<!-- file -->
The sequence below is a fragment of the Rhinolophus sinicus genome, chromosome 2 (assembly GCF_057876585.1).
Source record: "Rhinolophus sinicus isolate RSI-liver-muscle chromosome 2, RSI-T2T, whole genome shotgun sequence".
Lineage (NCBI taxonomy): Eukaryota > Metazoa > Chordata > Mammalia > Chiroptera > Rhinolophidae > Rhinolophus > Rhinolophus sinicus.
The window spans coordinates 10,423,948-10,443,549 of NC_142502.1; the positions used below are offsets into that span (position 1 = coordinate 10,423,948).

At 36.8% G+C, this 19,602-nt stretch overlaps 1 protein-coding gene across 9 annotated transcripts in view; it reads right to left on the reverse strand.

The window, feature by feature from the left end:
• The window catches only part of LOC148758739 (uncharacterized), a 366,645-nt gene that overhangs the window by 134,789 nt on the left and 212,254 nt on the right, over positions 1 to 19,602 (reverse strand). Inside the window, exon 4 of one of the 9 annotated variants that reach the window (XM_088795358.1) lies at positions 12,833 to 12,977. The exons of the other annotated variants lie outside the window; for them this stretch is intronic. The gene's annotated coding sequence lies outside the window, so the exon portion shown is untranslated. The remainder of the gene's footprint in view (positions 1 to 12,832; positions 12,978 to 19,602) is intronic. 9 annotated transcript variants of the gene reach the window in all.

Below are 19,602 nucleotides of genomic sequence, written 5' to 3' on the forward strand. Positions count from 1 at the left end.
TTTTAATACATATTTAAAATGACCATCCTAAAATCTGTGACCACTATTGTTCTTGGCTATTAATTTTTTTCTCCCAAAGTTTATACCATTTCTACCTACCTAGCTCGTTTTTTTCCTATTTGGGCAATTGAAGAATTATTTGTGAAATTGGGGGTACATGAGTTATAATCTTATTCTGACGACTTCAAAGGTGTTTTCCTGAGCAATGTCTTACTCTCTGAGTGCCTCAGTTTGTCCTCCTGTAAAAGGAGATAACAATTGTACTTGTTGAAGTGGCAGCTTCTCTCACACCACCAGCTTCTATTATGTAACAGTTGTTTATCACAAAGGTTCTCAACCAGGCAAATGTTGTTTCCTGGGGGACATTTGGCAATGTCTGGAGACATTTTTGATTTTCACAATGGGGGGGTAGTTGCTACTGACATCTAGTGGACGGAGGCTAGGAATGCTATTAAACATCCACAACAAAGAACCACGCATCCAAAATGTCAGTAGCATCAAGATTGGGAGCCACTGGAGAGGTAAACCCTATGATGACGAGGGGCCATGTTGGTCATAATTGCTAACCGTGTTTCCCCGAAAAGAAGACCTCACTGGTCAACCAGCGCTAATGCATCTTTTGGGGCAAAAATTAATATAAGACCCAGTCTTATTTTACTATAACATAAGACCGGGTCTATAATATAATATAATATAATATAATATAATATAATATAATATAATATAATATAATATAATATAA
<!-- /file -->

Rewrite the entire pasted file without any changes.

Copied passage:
The sequence below is a fragment of the Rhinolophus sinicus genome, chromosome 2 (assembly GCF_057876585.1).
Source record: "Rhinolophus sinicus isolate RSI-liver-muscle chromosome 2, RSI-T2T, whole genome shotgun sequence".
Lineage (NCBI taxonomy): Eukaryota > Metazoa > Chordata > Mammalia > Chiroptera > Rhinolophidae > Rhinolophus > Rhinolophus sinicus.
The window spans coordinates 10,423,948-10,443,549 of NC_142502.1; the positions used below are offsets into that span (position 1 = coordinate 10,423,948).

At 36.8% G+C, this 19,602-nt stretch overlaps 1 protein-coding gene across 9 annotated transcripts in view; it reads right to left on the reverse strand.

The window, feature by feature from the left end:
• The window catches only part of LOC148758739 (uncharacterized), a 366,645-nt gene that overhangs the window by 134,789 nt on the left and 212,254 nt on the right, over positions 1 to 19,602 (reverse strand). Inside the window, exon 4 of one of the 9 annotated variants that reach the window (XM_088795358.1) lies at positions 12,833 to 12,977. The exons of the other annotated variants lie outside the window; for them this stretch is intronic. The gene's annotated coding sequence lies outside the window, so the exon portion shown is untranslated. The remainder of the gene's footprint in view (positions 1 to 12,832; positions 12,978 to 19,602) is intronic. 9 annotated transcript variants of the gene reach the window in all.

Below are 19,602 nucleotides of genomic sequence, written 5' to 3' on the forward strand. Positions count from 1 at the left end.
TTTTAATACATATTTAAAATGACCATCCTAAAATCTGTGACCACTATTGTTCTTGGCTATTAATTTTTTTCTCCCAAAGTTTATACCATTTCTACCTACCTAGCTCGTTTTTTTCCTATTTGGGCAATTGAAGAATTATTTGTGAAATTGGGGGTACATGAGTTATAATCTTATTCTGACGACTTCAAAGGTGTTTTCCTGAGCAATGTCTTACTCTCTGAGTGCCTCAGTTTGTCCTCCTGTAAAAGGAGATAACAATTGTACTTGTTGAAGTGGCAGCTTCTCTCACACCACCAGCTTCTATTATGTAACAGTTGTTTATCACAAAGGTTCTCAACCAGGCAAATGTTGTTTCCTGGGGGACATTTGGCAATGTCTGGAGACATTTTTGATTTTCACAATGGGGGGGTAGTTGCTACTGACATCTAGTGGACGGAGGCTAGGAATGCTATTAAACATCCACAACAAAGAACCACGCATCCAAAATGTCAGTAGCATCAAGATTGGGAGCCACTGGAGAGGTAAACCCTATGATGACGAGGGGCCATGTTGGTCATAATTGCTAACCGTGTTTCCCCGAAAAGAAGACCTCACTGGTCAACCAGCGCTAATGCATCTTTTGGGGCAAAAATTAATATAAGACCCAGTCTTATTTTACTATAACATAAGACCGGGTCTATAATATAATATAATATAATATAATATAATATAATATAATATAATATAATATAATATAATATAA